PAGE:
We've talked a lot about why Chinese and American students often don't form close relationships on campus. We've asked whether one side or the other is to blame, which cultural differences might have an impact, and even whether the admissions process has a role to play in improving relationships.
Dandan, who is from China and coming to the end of a one-year exchange program in the U.S., has her own opinions on the matter. Her close friendships at school have mostly been with other Asian students, but its her close relationship with American friend Maya that is most revealing as to where some of the cultural differences lie.
Listen to our candid discussion as Dandan discusses why she prefers the concept of friendship in China, and what she's learned about friendship in America. Do you agree with her ideas on friendship? Can the cultural differences be overcome?
Or listen to the mp3UPDATE: Friend of the blog Homayoon asked on Facebook why we have been giving so much attention to this topic of relationships between Chinese and American students. It's a valid question. This was my response:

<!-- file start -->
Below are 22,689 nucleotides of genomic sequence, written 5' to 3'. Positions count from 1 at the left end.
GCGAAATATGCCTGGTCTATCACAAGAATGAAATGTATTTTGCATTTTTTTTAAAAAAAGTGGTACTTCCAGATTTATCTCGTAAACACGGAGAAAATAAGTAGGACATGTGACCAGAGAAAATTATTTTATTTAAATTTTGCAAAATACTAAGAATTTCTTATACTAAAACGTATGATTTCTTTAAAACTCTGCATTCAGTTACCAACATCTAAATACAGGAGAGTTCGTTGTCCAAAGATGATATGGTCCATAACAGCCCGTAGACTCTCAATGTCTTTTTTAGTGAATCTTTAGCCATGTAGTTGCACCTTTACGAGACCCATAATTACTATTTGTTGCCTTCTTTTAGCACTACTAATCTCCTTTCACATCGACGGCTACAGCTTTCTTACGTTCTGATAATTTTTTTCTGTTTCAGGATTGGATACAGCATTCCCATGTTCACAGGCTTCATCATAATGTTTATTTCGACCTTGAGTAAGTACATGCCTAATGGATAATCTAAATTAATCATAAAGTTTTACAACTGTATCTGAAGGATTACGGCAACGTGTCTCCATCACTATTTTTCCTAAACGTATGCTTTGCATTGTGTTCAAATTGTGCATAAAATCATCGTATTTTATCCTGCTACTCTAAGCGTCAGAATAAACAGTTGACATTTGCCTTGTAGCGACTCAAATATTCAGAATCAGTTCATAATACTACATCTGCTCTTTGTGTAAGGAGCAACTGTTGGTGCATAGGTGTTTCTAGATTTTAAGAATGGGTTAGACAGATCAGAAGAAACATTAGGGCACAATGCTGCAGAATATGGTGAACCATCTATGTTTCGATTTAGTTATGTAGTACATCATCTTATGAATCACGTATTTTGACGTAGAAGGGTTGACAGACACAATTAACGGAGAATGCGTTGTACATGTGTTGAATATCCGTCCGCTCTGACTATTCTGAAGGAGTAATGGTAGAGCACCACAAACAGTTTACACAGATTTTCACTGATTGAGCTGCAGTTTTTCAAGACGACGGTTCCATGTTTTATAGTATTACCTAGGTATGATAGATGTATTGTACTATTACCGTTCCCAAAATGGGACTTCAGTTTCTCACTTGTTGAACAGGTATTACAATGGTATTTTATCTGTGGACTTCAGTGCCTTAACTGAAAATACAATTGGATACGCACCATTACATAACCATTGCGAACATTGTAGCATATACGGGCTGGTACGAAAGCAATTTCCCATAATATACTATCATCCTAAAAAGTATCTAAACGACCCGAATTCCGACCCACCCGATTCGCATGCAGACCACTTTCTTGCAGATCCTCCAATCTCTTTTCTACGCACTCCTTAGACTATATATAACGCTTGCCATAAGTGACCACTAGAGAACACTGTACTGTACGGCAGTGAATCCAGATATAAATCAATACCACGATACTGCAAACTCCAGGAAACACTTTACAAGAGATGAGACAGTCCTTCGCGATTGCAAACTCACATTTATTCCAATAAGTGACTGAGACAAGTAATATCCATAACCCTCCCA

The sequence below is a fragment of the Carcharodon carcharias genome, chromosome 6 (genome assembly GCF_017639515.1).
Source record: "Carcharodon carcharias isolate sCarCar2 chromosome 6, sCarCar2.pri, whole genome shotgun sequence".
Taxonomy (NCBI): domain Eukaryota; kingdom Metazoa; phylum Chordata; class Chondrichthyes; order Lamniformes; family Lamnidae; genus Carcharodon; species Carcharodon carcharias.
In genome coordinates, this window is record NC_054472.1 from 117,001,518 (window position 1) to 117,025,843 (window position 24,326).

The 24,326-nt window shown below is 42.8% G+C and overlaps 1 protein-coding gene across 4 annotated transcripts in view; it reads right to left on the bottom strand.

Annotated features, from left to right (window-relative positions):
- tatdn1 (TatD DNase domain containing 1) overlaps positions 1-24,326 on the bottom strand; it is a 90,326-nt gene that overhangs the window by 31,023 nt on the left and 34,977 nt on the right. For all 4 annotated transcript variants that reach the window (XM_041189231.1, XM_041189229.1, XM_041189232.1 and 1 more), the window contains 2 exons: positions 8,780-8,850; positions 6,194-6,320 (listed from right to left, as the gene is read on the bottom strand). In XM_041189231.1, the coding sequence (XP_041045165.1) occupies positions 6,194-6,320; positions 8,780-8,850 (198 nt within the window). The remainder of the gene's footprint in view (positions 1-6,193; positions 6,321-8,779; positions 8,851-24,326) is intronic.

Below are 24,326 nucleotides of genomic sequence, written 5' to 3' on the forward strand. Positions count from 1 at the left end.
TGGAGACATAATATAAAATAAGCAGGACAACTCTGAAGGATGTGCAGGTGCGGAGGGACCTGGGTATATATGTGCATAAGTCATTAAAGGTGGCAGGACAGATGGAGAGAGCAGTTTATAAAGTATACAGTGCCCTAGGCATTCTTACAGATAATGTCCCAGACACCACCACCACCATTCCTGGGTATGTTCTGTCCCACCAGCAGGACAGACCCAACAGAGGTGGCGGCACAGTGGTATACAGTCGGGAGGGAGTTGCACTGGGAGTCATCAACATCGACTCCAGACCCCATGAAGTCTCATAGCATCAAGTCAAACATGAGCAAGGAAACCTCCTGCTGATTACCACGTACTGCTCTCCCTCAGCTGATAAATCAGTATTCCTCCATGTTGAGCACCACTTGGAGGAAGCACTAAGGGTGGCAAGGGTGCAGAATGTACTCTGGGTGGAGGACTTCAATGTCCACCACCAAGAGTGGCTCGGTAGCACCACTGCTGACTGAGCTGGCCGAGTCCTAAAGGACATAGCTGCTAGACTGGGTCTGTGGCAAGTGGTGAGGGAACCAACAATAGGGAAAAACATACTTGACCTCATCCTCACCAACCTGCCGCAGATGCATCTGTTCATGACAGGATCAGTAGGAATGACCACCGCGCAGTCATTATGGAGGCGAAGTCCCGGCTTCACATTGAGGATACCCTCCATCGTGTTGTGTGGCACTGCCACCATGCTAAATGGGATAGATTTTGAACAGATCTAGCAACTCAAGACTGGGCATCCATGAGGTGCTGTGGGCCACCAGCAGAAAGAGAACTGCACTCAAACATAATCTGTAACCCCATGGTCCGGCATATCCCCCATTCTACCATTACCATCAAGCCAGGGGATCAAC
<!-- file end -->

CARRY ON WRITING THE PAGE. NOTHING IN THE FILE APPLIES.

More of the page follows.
A couple of reasons. First of all just because I think it is interesting. But also because the population of Chinese students studying in America has gone up dramatically in recent years and is still rising, and as a result this issue has become a really prominent one for schools and students. How to make sure that Chinese students adjust well to studying in the US? How to make sure that American students are learning from their Chinese classmates? And what Qian asked, how to be sure that fair admissions standards are being applied to both groups? These are all suddenly very important questions.
I think also, though, that this question of whether friendship is a different idea between different cultures is much broader than China. It might be most prominent for Chinese students, but it applies to everyone (even between Americans and Americans, as you'll hear me talk about if you watch the video), so it's interesting to talk about.